Victorian-era railway tunnels connecting Manchester and Sheffield are to be closed for good despite the efforts of campaigners hoping to return passenger traffic to the line.
The Parliamentary Under Secretary of State for Transport, Stephen Hammond, has said that the Woodhead tunnels were not suitable and that the expensive maintenance work required would take away funding from other rail projects.
Following the completion of a new electrified Woodhead Tunnel in 1953, the Victorian tunnels were closed to passenger and freight traffic.
In the 1960s, National Grid bought the Victorian tunnels to allow it to run high-voltage cables between substations at Thorpe Marsh and Stalybridge.
In 1981, the third tunnel also closed and was subsequently acquired by National Grid which planned to use it to run replacement cables through when the original cables were due to be renewed after 30 years of use.
National Grid began this switchover in 2007 and with the project nearing completion, plans to seal up the disused Victorian tunnels are now underway.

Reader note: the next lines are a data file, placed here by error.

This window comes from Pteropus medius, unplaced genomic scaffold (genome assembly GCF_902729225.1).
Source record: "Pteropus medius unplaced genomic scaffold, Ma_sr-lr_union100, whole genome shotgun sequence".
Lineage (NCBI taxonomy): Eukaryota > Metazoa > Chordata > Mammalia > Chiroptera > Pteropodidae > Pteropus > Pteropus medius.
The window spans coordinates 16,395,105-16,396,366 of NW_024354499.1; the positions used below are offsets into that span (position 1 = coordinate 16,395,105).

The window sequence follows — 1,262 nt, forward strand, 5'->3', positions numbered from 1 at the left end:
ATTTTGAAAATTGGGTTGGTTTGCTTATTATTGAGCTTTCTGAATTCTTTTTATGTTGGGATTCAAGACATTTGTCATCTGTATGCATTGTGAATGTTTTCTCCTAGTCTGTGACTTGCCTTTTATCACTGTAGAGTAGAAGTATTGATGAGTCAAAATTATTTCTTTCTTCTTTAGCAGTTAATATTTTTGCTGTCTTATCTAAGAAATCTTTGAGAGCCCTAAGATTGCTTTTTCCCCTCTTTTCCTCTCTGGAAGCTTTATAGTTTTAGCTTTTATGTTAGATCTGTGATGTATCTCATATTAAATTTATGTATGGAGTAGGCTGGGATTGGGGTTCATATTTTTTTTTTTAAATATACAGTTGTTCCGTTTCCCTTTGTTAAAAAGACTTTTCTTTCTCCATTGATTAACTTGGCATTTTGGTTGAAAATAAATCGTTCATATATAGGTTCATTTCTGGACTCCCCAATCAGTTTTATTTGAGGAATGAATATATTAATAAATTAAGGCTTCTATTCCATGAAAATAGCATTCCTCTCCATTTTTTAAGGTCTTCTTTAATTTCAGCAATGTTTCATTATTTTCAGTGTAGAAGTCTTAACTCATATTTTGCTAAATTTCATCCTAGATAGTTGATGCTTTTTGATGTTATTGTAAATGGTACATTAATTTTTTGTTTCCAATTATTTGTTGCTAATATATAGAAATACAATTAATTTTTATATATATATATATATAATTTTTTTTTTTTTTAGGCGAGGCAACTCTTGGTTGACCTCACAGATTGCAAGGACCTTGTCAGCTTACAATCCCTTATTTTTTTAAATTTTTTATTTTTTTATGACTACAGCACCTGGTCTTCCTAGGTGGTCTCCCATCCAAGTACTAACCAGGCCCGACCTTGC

In a written statement to Parliament, Stephen Hammond confirmed that the government will not be buying back the tunnels, but even though the tunnels were being sealed, he did not believe the decision ruled out the possibility of reopening the line in the future.
Hammond said: “The Victorian tunnels are not in a good condition and would require on-going funding to keep them in a condition necessary for possible re-use. These costs would fall on the taxpayer or mean less money for other vital rail investment in the north.
“If an additional rail route was ever required between Manchester and Sheffield, it is unlikely that even the modern tunnels would be suitable for re-use and, given advances in tunnelling technology even since 2008 as witnessed by Crossrail, the best solution is most likely to be the construction of a new tunnel.”
Read more about the history of the Woodhead tunnels at Forgotten Relics